This summer, members of Maryland’s agricultural and environmental community launched the Farm Stewardship Certification and Assessment Program, which recognizes farmers who are good stewards of their natural resources and are using appropriate best-management practices to protect the Chesapeake Bay.
Two Maryland farms were officially certified in the new program as part of the launch spearheaded by the Maryland Association of Soil Conservation Districts: Ernst Grain and Livestock in Clear Spring and Rinehart Orchard in Smithburg.
The purpose of the Farm Stewardship Certification and Assessment Program is to recognize farmers who are using best-management practices on their farm to eliminate significant erosion or nutrient loss, says Don Spickler, Maryland’s Washington County district supervisor. The farms undergo a regulatory inspection of their nutrient-management plan by the Maryland Department of Agriculture to ensure compliance with the state’s Water Quality Improvement Act.
The USDA’s Natural Resources Conservation Service supplies technical support within the FSCAP core partnership team and assist in the development of the Agricultural Conservation Stewardship Certification Standard.
“For 75 years, NRCS has worked with private landowners across the country to help design and implement conservation practices that meet sound technical standards,” says Jon Hall, Maryland’s NRCS state conservationist. “We welcome the opportunity to showcase farmers who have installed conservation practices to address natural resource concerns on their ag land.”
Speaking on behalf of the 30,000 farm and rural family members of Maryland Farm Bureau, Valerie Connelly, the bureau’s director of governmental relations, welcomed the new conservation program as a way for farmers to showcase the conservation efforts they have accomplished.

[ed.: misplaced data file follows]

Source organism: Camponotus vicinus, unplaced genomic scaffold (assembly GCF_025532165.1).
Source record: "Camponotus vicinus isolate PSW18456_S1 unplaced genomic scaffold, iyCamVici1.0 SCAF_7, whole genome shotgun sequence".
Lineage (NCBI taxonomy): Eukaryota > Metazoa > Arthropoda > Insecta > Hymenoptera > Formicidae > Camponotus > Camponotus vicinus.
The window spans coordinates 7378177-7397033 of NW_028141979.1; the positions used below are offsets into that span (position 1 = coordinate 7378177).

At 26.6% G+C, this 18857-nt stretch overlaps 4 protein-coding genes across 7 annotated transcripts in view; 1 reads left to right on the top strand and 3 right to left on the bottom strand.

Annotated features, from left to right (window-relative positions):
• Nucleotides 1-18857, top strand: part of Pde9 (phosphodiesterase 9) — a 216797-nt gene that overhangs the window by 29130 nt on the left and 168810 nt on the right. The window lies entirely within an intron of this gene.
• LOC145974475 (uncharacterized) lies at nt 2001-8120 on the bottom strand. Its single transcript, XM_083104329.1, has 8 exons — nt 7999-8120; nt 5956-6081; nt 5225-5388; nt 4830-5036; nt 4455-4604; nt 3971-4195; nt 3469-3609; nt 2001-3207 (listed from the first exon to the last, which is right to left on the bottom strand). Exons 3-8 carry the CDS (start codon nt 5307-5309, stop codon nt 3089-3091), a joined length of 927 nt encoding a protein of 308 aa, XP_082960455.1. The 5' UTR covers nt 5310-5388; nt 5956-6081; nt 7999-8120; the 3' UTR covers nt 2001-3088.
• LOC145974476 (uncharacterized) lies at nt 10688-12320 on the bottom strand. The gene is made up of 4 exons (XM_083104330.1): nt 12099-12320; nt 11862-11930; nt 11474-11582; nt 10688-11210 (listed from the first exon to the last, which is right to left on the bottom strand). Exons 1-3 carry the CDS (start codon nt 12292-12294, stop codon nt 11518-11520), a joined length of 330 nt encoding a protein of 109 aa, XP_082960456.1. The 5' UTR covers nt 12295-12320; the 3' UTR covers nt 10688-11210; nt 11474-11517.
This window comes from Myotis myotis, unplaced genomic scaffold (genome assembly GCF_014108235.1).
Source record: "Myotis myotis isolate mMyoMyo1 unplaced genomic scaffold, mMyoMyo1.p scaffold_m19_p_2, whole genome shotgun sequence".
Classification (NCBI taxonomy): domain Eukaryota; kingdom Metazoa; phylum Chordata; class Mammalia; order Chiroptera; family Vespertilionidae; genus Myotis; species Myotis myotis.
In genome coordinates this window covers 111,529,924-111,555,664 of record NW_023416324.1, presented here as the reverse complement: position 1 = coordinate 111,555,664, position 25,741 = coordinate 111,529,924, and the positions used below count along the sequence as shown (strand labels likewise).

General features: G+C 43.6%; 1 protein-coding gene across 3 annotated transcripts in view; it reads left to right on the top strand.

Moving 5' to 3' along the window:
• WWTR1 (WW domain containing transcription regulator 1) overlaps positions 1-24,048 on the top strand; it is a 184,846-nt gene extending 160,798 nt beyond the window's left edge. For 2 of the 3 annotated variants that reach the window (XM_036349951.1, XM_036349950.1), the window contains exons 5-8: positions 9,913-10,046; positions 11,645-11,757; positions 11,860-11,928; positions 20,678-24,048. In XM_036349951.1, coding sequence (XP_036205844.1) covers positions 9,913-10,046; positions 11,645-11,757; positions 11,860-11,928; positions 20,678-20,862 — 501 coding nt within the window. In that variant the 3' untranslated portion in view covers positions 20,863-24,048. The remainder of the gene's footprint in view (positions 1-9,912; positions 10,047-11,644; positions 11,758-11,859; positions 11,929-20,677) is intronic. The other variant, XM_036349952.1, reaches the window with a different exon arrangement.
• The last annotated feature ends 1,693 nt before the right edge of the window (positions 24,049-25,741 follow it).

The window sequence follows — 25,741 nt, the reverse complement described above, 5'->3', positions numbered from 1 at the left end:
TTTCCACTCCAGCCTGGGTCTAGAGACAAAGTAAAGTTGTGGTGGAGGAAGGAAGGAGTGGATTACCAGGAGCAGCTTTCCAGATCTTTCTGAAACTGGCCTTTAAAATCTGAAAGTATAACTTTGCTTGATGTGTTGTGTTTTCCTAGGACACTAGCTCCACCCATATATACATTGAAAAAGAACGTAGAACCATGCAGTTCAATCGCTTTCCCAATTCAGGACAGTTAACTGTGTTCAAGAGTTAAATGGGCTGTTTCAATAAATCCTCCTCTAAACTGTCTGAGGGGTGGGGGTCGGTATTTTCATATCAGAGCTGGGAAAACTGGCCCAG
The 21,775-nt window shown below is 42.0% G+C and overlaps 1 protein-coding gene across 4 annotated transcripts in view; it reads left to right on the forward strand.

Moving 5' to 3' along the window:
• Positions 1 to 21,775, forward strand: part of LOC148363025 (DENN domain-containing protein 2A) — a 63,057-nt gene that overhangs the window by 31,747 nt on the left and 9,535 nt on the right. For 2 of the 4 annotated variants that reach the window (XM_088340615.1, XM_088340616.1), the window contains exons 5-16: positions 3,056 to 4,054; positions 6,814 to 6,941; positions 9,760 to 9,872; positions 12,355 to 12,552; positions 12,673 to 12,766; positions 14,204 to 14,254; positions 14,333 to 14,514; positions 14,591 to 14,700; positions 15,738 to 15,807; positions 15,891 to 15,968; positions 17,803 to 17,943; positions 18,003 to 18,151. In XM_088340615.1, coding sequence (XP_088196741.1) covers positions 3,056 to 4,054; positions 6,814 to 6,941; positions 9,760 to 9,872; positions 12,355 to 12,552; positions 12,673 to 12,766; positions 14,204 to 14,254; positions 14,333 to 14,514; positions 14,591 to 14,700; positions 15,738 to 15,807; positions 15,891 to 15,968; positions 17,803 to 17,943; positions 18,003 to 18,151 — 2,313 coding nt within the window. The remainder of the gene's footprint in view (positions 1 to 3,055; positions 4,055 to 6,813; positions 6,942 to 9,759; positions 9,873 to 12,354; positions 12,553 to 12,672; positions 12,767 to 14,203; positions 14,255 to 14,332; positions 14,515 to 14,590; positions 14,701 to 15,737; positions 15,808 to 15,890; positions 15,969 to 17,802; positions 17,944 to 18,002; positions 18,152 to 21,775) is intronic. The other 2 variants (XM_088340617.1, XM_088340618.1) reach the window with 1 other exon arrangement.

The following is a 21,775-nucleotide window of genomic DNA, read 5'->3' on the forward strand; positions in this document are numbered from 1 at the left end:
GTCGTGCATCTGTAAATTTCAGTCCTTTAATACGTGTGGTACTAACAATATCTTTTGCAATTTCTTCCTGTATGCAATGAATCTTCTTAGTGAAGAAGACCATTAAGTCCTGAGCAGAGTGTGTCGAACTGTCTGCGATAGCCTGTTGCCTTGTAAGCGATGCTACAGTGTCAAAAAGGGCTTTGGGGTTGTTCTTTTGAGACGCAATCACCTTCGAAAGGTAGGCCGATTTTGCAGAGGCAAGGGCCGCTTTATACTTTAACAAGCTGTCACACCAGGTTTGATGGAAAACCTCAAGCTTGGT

“Maryland farmers have worked diligently over the years to install best-management practices on their farms to manage farm nutrients and minimize any soil loss. This program provides a tool for farmers to be recognized for their past efforts,” Connelly says. “As we move into the next stage of Bay restoration activities, it is important that these past efforts be recognized and that farmers are assisted in determining if there are other opportunities for advancing conservation activities on their land.”
Farmers who become certified under the FSCAP programs will only undergo inspections every three years by the Maryland Department of Agriculture, as long as they submit farm reports on a regular basis, according to Buddy Hance, Maryland’s secretary of agriculture.
Recipients of the certificate Carlton Ernst and his son, Steve raise grain, hog and sheep at the 500-acre Ernst Grain and Livestock Farm. They have incorporated a variety of techniques on their farm to manage nutrients and minimize sediment loss, including the implementation of an animal-waste storage structure, filter strips, cover crops, crop rotation, residue management no-till, prescribed grazing and riparian forest buffers.
John Rinehart and his son, J.D., of Rinehart Orchard also received certification as part of the launch. They grow 200 acres of peaches and 300 acres of apples in their orchards. Among the best-management practices carried out on the Rinehart farm are an agrichemical handling facility, pest management, nutrient management and conservation crop rotation.